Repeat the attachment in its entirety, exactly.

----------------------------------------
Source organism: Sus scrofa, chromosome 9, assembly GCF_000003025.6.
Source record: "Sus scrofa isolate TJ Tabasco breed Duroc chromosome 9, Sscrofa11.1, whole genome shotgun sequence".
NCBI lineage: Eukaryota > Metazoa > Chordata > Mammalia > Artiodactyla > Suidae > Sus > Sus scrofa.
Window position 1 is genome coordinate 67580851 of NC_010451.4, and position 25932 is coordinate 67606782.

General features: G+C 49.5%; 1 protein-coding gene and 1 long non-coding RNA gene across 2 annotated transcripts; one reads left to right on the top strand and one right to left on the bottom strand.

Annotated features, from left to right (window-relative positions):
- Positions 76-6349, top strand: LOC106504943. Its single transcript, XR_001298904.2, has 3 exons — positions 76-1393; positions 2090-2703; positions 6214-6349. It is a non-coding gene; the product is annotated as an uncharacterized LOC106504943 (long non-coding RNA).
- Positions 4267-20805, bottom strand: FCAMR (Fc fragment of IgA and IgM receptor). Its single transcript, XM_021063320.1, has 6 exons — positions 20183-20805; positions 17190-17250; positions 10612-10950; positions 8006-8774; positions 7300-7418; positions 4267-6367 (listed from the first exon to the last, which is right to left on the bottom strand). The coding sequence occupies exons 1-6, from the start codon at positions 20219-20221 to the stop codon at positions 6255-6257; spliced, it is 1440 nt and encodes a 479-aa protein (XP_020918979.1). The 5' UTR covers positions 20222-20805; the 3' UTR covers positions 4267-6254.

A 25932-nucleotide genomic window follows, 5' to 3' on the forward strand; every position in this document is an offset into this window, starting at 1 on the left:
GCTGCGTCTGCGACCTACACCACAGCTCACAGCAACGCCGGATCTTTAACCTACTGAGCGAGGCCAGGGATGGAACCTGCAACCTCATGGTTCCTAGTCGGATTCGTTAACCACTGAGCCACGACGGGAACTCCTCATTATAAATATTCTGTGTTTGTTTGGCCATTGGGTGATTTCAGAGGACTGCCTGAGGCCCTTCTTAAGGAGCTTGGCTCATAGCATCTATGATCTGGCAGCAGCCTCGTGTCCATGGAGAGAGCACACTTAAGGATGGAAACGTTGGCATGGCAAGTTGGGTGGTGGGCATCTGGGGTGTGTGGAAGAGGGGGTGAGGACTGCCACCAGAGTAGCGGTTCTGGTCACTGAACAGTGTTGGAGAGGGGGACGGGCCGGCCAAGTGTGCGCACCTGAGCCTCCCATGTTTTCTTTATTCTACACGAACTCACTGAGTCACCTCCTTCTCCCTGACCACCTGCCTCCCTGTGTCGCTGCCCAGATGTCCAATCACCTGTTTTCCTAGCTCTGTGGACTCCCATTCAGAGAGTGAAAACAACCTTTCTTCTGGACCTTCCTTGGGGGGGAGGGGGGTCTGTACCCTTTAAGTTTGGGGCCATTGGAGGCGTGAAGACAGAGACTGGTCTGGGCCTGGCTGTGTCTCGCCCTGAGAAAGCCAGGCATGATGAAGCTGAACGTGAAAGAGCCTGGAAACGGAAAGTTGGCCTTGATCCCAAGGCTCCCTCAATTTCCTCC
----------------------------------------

Source organism: Sus scrofa, chromosome 9, assembly GCF_000003025.6.
Source record: "Sus scrofa isolate TJ Tabasco breed Duroc chromosome 9, Sscrofa11.1, whole genome shotgun sequence".
NCBI lineage: Eukaryota > Metazoa > Chordata > Mammalia > Artiodactyla > Suidae > Sus > Sus scrofa.
Window position 1 is genome coordinate 67580851 of NC_010451.4, and position 25932 is coordinate 67606782.

General features: G+C 49.5%; 1 protein-coding gene and 1 long non-coding RNA gene across 2 annotated transcripts; one reads left to right on the top strand and one right to left on the bottom strand.

Annotated features, from left to right (window-relative positions):
- Positions 76-6349, top strand: LOC106504943. Its single transcript, XR_001298904.2, has 3 exons — positions 76-1393; positions 2090-2703; positions 6214-6349. It is a non-coding gene; the product is annotated as an uncharacterized LOC106504943 (long non-coding RNA).
- Positions 4267-20805, bottom strand: FCAMR (Fc fragment of IgA and IgM receptor). Its single transcript, XM_021063320.1, has 6 exons — positions 20183-20805; positions 17190-17250; positions 10612-10950; positions 8006-8774; positions 7300-7418; positions 4267-6367 (listed from the first exon to the last, which is right to left on the bottom strand). The coding sequence occupies exons 1-6, from the start codon at positions 20219-20221 to the stop codon at positions 6255-6257; spliced, it is 1440 nt and encodes a 479-aa protein (XP_020918979.1). The 5' UTR covers positions 20222-20805; the 3' UTR covers positions 4267-6254.

A 25932-nucleotide genomic window follows, 5' to 3' on the forward strand; every position in this document is an offset into this window, starting at 1 on the left:
GCTGCGTCTGCGACCTACACCACAGCTCACAGCAACGCCGGATCTTTAACCTACTGAGCGAGGCCAGGGATGGAACCTGCAACCTCATGGTTCCTAGTCGGATTCGTTAACCACTGAGCCACGACGGGAACTCCTCATTATAAATATTCTGTGTTTGTTTGGCCATTGGGTGATTTCAGAGGACTGCCTGAGGCCCTTCTTAAGGAGCTTGGCTCATAGCATCTATGATCTGGCAGCAGCCTCGTGTCCATGGAGAGAGCACACTTAAGGATGGAAACGTTGGCATGGCAAGTTGGGTGGTGGGCATCTGGGGTGTGTGGAAGAGGGGGTGAGGACTGCCACCAGAGTAGCGGTTCTGGTCACTGAACAGTGTTGGAGAGGGGGACGGGCCGGCCAAGTGTGCGCACCTGAGCCTCCCATGTTTTCTTTATTCTACACGAACTCACTGAGTCACCTCCTTCTCCCTGACCACCTGCCTCCCTGTGTCGCTGCCCAGATGTCCAATCACCTGTTTTCCTAGCTCTGTGGACTCCCATTCAGAGAGTGAAAACAACCTTTCTTCTGGACCTTCCTTGGGGGGGAGGGGGGTCTGTACCCTTTAAGTTTGGGGCCATTGGAGGCGTGAAGACAGAGACTGGTCTGGGCCTGGCTGTGTCTCGCCCTGAGAAAGCCAGGCATGATGAAGCTGAACGTGAAAGAGCCTGGAAACGGAAAGTTGGCCTTGATCCCAAGGCTCCCTCAATTTCCTCC